Leveling Geralt up means assigning points into various categories, including combat, signs – i.e., magic – alchemy and “general.” When it comes to combat, Geralt can be improve his light and heavy attacks, as well as his defense, stance, and crossbow. Speaking of the crossbow, Geralt’s newest weapon might not deal great damage, but it’s useful against flying beasts, as you can essentially bring them to ground, in addition to being the only weapon you can use while underwater. Each sign can also get stronger and can be upgraded to new types – e.g. instead of a small burst of fire, Geralt is able to maintain a stream for several seconds – while dumping points into alchemy means potions created by our hero are more potent, in addition to lasting more. Finally, the more general attributes include permanently increasing your life, toxicity level, stamina, and so on.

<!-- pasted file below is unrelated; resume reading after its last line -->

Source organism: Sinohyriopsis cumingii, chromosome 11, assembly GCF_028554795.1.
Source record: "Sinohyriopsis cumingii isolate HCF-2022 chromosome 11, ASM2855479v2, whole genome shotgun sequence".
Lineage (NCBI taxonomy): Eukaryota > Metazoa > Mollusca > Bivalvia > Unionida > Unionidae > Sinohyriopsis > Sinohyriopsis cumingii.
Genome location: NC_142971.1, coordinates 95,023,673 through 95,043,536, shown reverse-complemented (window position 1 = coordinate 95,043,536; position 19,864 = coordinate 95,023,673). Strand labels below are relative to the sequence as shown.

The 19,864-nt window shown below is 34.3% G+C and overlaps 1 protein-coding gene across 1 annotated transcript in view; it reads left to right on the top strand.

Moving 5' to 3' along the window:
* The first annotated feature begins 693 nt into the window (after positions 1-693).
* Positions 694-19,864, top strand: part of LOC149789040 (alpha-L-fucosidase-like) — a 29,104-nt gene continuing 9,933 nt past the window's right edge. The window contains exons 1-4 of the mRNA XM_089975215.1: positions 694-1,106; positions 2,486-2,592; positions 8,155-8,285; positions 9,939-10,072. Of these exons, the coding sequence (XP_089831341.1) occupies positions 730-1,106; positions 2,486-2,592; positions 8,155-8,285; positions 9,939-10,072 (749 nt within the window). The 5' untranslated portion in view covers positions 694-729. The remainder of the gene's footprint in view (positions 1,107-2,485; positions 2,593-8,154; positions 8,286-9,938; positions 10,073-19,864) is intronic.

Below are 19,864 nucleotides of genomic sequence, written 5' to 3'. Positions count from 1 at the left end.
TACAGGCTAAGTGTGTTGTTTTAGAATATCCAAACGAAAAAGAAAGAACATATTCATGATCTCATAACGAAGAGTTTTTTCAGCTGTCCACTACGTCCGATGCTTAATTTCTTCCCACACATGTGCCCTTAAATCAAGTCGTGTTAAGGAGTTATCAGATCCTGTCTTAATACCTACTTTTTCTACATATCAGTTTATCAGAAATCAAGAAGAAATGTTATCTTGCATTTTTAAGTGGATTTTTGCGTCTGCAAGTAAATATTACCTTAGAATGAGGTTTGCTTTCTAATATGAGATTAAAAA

Since I have yet to upgrade my PC and to achieve 60 frames per second, I am running the game at medium to high settings, in addition to all special effects being turned on. Even so, I have honestly never experienced an open-world title more gorgeous than Wild Hunt. From the constant wind blowing through forests to the sunrises which are nothing short of extraordinary, everything presented here is an absolutely sight to behold. Not to mention that breathtaking atmosphere during the rain, when the wind seems to be ready to pull the trees out of the ground, as Geralt strolls through the woods.